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France/Germany 2012
Directed by
Alain Resnais
115 minutes
Rated PG

Reviewed by
Elaine Brennan O'Dwyer
4 stars

You Ain't Seen Nothin' Yet

Synopsis: When word spreads that playwright Antoine d’Anthac has diee, some of his close friends carry out his last wish: to reprise their acting roles in his much-loved play, “Eurydice”.

At the beginning of Alain Resnais’s latest feature, You Ain’t Seen Nothin’ Yet, we see a montage of phone calls in which the butler of renowned French playwright, Antoine d’Anthaic (Denis Podalydès), issues the news of his employer’s untimely death.  One by one, calls are received by Antoine’s former collaborators, a group of actors who have at some time or another performed a role in his play, "Eurydice". The parts of these actors are performed by France’s acting elite: Mathieu Almaric, Anne Consigny, Lambert Wilson, Pierre Arditi, Sabine Azéma (Resnais’s real-life spouse)…the list goes on. The characters play themselves, or a version of themselves, in a wonderful ‘who’s who’ of modern French cinema. They are each asked to convene at their late friend’s secluded mansion; shocked and saddened by Antoine’s passing, they all agree to the visit.

As the cast assembles at Antoine’s house, it is difficult to ignore the artifice of the setting. From the actors’ arrival, there is a sense of theatricality, hinting at events to come. Upon the butler’s request, the group gathers to view a filmed performance of Eurydice by an amateur theatre troupe. The play tells the tragic love story of Eurydice and Orephée, two youthful artists who meet one night and fall madly in love, but their pasts quickly catch up with them and things begin to fall apart. It is a story brimming with lust, passion and betrayal.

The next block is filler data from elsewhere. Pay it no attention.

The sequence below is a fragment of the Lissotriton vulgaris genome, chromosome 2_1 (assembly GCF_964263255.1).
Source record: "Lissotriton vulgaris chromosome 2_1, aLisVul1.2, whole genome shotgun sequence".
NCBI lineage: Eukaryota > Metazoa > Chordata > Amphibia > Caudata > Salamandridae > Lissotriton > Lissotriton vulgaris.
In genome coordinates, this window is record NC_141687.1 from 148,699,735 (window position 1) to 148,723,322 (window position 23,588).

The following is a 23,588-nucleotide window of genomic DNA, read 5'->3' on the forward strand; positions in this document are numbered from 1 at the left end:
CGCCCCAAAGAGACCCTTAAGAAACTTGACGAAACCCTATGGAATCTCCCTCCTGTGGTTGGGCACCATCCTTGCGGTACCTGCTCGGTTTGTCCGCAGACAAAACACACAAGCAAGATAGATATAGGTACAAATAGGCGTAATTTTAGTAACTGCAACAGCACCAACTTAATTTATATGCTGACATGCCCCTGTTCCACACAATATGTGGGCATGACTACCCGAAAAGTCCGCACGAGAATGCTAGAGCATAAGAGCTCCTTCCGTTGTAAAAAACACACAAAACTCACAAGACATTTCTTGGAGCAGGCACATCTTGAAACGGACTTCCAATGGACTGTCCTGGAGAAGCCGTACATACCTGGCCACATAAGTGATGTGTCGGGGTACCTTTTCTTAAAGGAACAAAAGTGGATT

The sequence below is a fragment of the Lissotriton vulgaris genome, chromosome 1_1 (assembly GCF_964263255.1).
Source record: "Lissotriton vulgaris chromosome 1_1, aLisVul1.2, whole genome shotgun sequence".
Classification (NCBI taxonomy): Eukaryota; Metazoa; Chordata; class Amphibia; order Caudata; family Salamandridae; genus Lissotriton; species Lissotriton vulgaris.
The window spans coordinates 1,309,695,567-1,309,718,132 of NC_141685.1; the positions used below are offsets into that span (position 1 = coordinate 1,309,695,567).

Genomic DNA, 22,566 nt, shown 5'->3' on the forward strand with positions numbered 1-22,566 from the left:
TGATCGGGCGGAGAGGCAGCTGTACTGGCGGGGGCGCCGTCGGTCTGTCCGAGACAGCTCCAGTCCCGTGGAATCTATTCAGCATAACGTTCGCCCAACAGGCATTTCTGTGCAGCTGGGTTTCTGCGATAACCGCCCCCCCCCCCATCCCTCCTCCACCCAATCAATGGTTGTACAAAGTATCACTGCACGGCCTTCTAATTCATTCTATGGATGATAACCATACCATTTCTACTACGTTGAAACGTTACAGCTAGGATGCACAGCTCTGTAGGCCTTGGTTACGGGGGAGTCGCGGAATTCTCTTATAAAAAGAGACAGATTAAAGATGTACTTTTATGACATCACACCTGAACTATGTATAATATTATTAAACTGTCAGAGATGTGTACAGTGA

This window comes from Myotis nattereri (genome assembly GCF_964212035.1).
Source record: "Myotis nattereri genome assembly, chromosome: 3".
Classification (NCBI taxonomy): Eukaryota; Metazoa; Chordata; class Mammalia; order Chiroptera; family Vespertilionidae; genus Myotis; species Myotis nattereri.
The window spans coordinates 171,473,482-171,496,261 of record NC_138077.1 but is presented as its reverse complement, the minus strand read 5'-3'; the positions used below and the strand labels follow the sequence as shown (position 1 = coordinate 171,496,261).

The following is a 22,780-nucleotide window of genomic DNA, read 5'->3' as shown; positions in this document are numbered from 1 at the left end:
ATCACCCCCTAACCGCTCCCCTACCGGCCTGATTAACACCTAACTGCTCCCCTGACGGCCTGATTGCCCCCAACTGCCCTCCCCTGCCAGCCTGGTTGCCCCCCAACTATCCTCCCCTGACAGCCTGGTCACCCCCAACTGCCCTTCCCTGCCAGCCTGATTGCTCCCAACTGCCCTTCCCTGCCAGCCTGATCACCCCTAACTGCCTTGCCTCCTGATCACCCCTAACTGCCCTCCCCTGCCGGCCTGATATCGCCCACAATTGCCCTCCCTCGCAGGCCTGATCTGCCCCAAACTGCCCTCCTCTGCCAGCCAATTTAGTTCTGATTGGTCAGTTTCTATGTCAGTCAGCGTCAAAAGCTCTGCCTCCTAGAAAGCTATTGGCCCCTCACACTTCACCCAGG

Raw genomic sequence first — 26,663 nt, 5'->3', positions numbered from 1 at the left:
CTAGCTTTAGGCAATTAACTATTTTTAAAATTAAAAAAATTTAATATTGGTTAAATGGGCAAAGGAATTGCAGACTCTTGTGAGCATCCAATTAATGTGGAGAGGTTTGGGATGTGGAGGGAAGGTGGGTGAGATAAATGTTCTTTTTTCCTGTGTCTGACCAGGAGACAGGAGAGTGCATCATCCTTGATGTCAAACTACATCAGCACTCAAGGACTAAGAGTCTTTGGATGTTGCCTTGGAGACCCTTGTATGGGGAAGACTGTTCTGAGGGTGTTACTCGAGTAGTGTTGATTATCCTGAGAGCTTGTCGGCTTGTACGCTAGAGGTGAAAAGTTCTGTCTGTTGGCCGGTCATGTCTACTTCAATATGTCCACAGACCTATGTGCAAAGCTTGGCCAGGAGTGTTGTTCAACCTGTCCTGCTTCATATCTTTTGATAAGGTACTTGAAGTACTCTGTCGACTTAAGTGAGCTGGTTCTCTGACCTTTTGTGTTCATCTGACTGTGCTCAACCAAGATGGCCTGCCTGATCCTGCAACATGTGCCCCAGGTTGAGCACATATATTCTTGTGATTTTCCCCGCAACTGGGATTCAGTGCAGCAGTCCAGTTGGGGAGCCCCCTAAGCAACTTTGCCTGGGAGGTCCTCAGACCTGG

As the mourners watch the play onscreen they appear to become spellbound by what they see. At first they playfully recite familiar lines along with the actors, but gradually they get carried away and take turns to play out entire scenes. The house takes on different shapes, constantly adjusting to the scenes being performed. A spotlight shines on our players as though they were on a theatre stage as reality and illusion mingle, drawing us into the dream-like world without boundaries. For the mourners the past has been revived. Through their acting, they have been brought to another place. The eerie original music by Mark Snow brings an uncanny sense of time standing still. For a moment, reality is forgotten and all that remains is surreality. Enveloped in turn by their characters, life becomes a play for these distinguished thespians.

The film’s entire cast, without exception, brings exquisite emotion to this quirky picture. Director Resnais who came to fame over 50 years ago with Hiroshima, Mon Amour, shows his commitment to evolving his craft. At 91 years of age, he continues to transgress formal cinematic boundaries and demonstrate stylistic and narrative innovation. In You Ain’t Seen Nothin’ Yet, the audience can feel his authorial presence. Like d’Anthaic's butler  , a ‘Wizard of Oz’-type figure, Resnais can be sensed, manipulating the actors and the action being played out. The film proves to be both a breath-taking exercise in film-making and a master class in acting. Right down to its cathartic end, it is a joy to watch.




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